Pro Football Hall of Fame dedicates Canton Centennial Plaza
It was going to be the “greatest gathering in football ever.” And then the coronavirus pandemic swept across America.
David Baker, president and CEO of the Pro Football Hall of Fame, makes that assessment of the planned 100th birthday celebration for the NFL. The league was born on Sept. 17, 1920, and Canton, Ohio, the home of the hall, was going to stage events a century in the making.
While those plans, including the induction of a special 2020 class, have been delayed until next August, the enthusiasm of Baker and his colleagues can’t be dimmed. On Thursday night, at halftime of the Bengals-Browns game — fittingly, the “Battle of Ohio” — the hall and the NFL dedicated Centennial Plaza in downtown Canton.
“The game we all honor is a great teacher and we sometimes have to call some audibles in life,” Baker says. “Sometimes we face some big adversaries.”
So thousands of fans and hundred of “Gold Jackets,” the members of the Hall of Fame, couldn’t be on hand at the ceremonies. But the plaza, which honors every man who has played in the NFL and every city that has been home to a team, has no time print on it. In fact, as Baker notes, it will be everlasting.
“It is really spectacular, with spires at one end of the dome of the Pro Football Hall of Fame,” he says, “a stage at the other end with massive a big screen TV. In the middle is a huge kind of football field like an oval park and amphitheater. There’s a beer garden and cafe. It has kind of a monument of pavers that represent every city that ever had an NFL team.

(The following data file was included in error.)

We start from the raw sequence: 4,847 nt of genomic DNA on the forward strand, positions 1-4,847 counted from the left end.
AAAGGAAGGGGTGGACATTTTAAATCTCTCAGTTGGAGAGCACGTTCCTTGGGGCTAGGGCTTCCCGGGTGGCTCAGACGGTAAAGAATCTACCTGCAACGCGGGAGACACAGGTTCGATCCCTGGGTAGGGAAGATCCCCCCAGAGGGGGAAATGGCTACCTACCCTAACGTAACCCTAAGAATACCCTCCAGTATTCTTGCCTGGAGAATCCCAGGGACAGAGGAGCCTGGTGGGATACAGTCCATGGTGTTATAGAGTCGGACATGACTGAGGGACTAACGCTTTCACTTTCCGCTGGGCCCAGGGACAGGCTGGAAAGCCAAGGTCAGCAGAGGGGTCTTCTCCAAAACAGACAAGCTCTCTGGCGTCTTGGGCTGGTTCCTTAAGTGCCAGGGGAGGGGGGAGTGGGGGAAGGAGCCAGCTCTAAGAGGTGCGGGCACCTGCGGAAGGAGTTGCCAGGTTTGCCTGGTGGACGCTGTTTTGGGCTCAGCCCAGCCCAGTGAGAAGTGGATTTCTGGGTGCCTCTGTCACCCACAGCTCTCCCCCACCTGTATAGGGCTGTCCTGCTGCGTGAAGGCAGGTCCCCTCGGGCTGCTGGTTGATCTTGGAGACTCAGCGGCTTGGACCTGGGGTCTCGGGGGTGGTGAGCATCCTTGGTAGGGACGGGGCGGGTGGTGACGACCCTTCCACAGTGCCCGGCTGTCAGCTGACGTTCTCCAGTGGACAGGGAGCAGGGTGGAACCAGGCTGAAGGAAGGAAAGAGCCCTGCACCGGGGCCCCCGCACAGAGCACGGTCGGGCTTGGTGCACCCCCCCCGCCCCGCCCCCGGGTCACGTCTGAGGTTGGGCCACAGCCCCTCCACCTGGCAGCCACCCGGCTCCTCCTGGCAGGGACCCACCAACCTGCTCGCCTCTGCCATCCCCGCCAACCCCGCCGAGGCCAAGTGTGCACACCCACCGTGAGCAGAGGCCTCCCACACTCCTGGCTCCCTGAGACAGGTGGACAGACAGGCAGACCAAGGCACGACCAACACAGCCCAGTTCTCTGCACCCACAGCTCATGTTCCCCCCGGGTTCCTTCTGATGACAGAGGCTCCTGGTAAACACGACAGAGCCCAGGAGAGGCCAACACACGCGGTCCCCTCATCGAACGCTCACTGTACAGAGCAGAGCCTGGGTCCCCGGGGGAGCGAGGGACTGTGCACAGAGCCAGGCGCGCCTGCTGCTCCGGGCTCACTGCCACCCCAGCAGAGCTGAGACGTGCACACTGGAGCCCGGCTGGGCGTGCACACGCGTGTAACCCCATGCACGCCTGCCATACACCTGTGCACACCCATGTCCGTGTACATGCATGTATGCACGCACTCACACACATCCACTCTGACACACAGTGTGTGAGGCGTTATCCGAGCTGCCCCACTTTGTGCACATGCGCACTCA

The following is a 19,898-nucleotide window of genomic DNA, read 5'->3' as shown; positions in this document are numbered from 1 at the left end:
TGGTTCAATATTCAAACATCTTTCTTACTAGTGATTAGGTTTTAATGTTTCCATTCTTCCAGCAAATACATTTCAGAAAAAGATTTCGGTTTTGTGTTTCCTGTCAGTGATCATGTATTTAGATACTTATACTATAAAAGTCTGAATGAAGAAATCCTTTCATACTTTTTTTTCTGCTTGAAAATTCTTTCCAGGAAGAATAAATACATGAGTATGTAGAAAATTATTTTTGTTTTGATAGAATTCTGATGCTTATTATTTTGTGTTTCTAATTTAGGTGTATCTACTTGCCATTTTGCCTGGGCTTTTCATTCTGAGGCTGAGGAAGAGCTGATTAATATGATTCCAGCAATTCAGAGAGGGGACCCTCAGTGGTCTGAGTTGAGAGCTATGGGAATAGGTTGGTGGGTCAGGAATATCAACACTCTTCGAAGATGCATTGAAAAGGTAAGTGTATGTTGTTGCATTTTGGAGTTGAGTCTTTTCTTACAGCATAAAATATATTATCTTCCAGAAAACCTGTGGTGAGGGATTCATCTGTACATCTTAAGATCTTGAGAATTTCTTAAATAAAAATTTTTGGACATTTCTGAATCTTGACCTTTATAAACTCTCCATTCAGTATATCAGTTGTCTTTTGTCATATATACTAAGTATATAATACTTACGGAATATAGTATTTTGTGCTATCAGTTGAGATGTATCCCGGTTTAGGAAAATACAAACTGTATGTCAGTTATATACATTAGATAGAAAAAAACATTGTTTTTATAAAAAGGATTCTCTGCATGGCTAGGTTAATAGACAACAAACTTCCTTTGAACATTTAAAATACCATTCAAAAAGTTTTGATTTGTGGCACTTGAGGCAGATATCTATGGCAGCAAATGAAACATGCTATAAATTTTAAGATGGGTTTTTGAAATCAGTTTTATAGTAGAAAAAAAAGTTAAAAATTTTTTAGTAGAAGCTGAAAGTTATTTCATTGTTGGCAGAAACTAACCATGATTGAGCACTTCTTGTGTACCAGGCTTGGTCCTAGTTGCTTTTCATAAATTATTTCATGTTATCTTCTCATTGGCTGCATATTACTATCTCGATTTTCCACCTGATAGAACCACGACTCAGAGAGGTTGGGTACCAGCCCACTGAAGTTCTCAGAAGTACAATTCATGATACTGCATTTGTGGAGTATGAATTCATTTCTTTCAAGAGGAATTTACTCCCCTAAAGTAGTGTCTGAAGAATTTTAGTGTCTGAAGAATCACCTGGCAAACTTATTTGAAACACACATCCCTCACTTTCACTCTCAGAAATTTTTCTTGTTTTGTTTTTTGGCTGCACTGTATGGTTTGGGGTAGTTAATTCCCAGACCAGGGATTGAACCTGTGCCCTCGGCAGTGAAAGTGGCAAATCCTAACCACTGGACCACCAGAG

“And the very best part of it is the 11 pylons for each decade (of the league). We have the names of all 25,488 players who played in the first century of the NFL.”
Everyone who played a down in an NFL regular or postseason game has been etched into posterity on the pylons’ surfaces.
Centennial Plaza, developed with the help of $12 million in funding from the citizens and businesses of Canton, occupies a two-acre city block formerly known as Market Square. It sits a short walk from the site of the former Hupmobile dealership where Ralph Hay, who also owned the Canton Bulldogs, organized a meeting with other owners of professional football teams that led to the creation of what has become America’s most popular sport.
The Hall of Fame will schedule programming for the plaza — from viewing parties for NFL games to musical performances to nightly laser light shows synchronized with music from popular bands covering all genres.
For Baker, there’s more than a sense of achievement about the plaza. There’s a personal attachment.
“As we are unveiling this,” he explains, “it was pretty cool for me to see these player pylons and see the name of Sam Baker.”
His son played seven seasons for the Atlanta Falcons.
“As much as I do this for the Hall of Fame, David Baker says of his various roles dealing directly with players, “it was actually emotional for me to see. I remember him as a young guy dreaming of paying pro football, and then playing in high school and how hard he had to work. And then at USC and playing for Pete Carroll. And then to be drafted in the first round, and playing in an NFC championship game.
“To see his name there — that will forever be preserved as part of the first century of the league.”
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